directly into a class via the included callback --all becuase this
distiinctin between extend and include and how to handle it (or hack it
as the case may be) was clear to the programmer.

T.


#56

Hi,

In message “Re: Why the lack of mixing-in support for Class methods?”
on Sun, 11 Jun 2006 22:43:11 +0900, removed_email_address@domain.invalid writes:

|As you say, meta-programming can take care of it, but the biggest
|problem with meta-programming approaches is that everyone is using
|there own variation.

Don’t get me wrong. I didn’t say that I wouldn’t do nothing, and let
you help yourself using meta-programming features. I’d happy to add
the standard feature to achieve your goal, if it really is a generic
requirement. I like the solution that Daniel has shown in
[ruby-talk:196730].

The point is I want to make sure which approach is the way to go.

						matz.

#57

Daniel S. wrote:

 def included(mod)

Test.new.bar #=> “BAR”
Daniel! I think you actually make my point! Matz, see what Daniel has
done here? --dumping the class methods directly into the class. This is
the kind of thing I see happening in other peoples code.

This really has nothing to do with the capability to meta-code a
solution (I have done so myself, of coure), it’s that people don’t
fully understand what really needs to happen, or understand the
distinctinctive use of extend vs. include. It may seem “intuitive” for
you since you have a complete understanding of Ruby underthehood. But
it’s far from intuitive for others.

BTW, Daniel, have a look as Facets’ classmethods.rb or class_inherit.rb
for a better idea of how to do what you are suggesting.

T.


#58

Yukihiro M. wrote:

I don’t like the name #inherit. Since it is not a inheritance.

Why change the name of include, why not just give it some options. The
behavior is still the same, it is just the scope (singleton or instance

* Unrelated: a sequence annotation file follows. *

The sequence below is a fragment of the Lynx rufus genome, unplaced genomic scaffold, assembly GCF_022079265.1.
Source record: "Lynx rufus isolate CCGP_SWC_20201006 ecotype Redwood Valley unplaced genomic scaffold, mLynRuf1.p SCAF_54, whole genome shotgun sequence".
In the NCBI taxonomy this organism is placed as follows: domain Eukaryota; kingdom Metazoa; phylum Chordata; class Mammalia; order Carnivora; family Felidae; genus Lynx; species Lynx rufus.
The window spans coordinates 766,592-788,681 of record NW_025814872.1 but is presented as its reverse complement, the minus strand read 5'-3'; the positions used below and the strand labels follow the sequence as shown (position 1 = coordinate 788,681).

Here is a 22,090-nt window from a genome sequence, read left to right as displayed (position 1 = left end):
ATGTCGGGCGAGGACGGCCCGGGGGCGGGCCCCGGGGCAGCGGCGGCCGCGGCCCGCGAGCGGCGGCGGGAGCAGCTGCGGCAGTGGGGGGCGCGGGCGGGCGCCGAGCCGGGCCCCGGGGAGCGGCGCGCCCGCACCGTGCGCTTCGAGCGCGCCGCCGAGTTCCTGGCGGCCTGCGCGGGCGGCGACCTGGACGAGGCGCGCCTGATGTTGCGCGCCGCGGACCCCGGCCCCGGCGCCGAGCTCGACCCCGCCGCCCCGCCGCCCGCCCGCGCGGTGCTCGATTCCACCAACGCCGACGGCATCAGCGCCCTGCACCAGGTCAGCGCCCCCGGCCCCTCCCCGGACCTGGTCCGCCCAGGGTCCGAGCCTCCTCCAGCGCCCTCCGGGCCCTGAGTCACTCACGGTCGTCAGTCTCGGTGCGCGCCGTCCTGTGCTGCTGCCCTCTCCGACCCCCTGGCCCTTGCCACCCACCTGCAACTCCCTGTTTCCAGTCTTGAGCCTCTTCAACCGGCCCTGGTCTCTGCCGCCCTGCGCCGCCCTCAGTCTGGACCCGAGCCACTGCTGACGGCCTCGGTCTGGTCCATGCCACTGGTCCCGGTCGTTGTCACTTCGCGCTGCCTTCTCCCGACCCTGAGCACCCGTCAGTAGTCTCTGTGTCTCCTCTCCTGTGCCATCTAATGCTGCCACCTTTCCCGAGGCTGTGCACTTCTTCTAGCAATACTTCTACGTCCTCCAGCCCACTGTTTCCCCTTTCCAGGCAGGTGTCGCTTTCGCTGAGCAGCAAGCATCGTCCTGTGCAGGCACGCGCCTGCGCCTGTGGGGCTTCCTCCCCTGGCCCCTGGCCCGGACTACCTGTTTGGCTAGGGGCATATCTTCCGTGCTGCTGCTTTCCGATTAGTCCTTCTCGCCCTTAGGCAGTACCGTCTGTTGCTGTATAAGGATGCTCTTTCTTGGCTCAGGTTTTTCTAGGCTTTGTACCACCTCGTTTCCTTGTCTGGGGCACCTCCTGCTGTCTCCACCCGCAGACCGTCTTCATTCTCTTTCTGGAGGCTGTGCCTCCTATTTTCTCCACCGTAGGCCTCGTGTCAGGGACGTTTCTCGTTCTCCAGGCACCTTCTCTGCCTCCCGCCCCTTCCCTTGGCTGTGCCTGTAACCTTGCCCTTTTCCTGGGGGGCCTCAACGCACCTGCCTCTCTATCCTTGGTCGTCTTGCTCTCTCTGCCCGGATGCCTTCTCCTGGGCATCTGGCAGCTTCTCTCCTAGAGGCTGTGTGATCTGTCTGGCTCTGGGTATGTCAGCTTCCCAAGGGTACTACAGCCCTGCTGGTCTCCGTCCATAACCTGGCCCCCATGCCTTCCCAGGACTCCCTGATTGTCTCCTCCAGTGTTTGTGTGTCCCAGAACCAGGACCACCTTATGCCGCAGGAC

level methods) that is changing.

include Foo # current behavior
# (more explicitly 'include Foo, :instance_methods
include Foo, :singleton_methods # include only singleton methods
include Foo, :all # include both instance and singleton methods

I think it makes more sense to reuse the name include for this rather
then a new name, since the behavior isn’t changing. Only the scope it
applies to.

One possible drawback of this is that it would always include singleton
methods at the class-level for the including class. And someone wouldn’t
be able to use this to include a singleton method as an instance method
on a class. I personally wouldn’t want to do this (seems way to
confusing), but perhaps someone else does.

Zach


#59

Hi –

On Sun, 11 Jun 2006, Yukihiro M. wrote:

you help yourself using meta-programming features. I’d happy to add
the standard feature to achieve your goal, if it really is a generic
requirement. I like the solution that Daniel has shown in
[ruby-talk:196730].

It looks reasonable though I would recommend not calling the method
“class_methods”. That has the effect of freezing, in the language,
the status and purpose of singleton methods on module and class
objects. I know that “class methods” is of course a conventional way
to refer to those methods, but I’d be sorry to see it introduced at
the language level at the expense of the generality of the current
design.

David


David A. Black (removed_email_address@domain.invalid)
Ruby Power and Light, LLC (http://www.rubypowerandlight.com)

See what the readers are saying about “Ruby for Rails”!
http://www.rubypowerandlight.com/quotes


#60

Yukihiro M. wrote:

you help yourself using meta-programming features. I’d happy to add
the standard feature to achieve your goal, if it really is a generic
requirement.

I like the solution that Daniel has shown in [ruby-talk:196730].

He he. That’s ironic. Yes, Daniels solution is the right direction for
the best meta-programming approach, but it still has some problems (as
I pointed out in my last post).

The point is I want to make sure which approach is the way to go.

Ah, I see. Cool. Well, Maybe that approach is the best way then. You
can look at Facets, classmethod.rb or classinherit.rb for a full
rendition of that techinque. The two are identical, BTW. They just
differ in terminology (though I’m now thinking ‘extensible’ might be a
much better term).

On the other hand, I can’t help but wonder if a module’s “class-level”
were instead a “module-level”, --a module instead of a class. Or at
least if those methods were delegated to an extending module but
transaprently, underthehood. Then this might actually make sense:

module M
module << self

end
end

And it would be easy enough to write:

def include_and_extend( mod )
include mod
extend (module << mod; self; end)
end

An interesting thought.

Thanks,
T.